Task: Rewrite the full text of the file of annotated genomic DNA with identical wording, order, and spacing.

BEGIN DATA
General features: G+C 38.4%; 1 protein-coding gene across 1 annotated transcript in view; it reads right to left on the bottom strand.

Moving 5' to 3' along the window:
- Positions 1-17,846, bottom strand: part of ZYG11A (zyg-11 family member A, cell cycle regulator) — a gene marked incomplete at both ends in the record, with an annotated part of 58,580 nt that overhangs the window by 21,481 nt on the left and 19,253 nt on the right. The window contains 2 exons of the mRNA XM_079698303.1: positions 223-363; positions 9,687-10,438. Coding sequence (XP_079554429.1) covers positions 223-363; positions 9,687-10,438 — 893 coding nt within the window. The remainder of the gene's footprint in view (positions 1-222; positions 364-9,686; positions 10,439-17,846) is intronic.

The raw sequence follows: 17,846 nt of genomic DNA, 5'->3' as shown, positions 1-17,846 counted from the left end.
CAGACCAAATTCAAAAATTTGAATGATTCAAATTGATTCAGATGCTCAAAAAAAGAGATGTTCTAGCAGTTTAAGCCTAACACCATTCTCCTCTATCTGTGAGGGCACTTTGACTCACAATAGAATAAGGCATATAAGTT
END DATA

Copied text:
General features: G+C 38.4%; 1 protein-coding gene across 1 annotated transcript in view; it reads right to left on the bottom strand.

Moving 5' to 3' along the window:
- Positions 1-17,846, bottom strand: part of ZYG11A (zyg-11 family member A, cell cycle regulator) — a gene marked incomplete at both ends in the record, with an annotated part of 58,580 nt that overhangs the window by 21,481 nt on the left and 19,253 nt on the right. The window contains 2 exons of the mRNA XM_079698303.1: positions 223-363; positions 9,687-10,438. Coding sequence (XP_079554429.1) covers positions 223-363; positions 9,687-10,438 — 893 coding nt within the window. The remainder of the gene's footprint in view (positions 1-222; positions 364-9,686; positions 10,439-17,846) is intronic.

The raw sequence follows: 17,846 nt of genomic DNA, 5'->3' as shown, positions 1-17,846 counted from the left end.
CAGACCAAATTCAAAAATTTGAATGATTCAAATTGATTCAGATGCTCAAAAAAAGAGATGTTCTAGCAGTTTAAGCCTAACACCATTCTCCTCTATCTGTGAGGGCACTTTGACTCACAATAGAATAAGGCATATAAGTT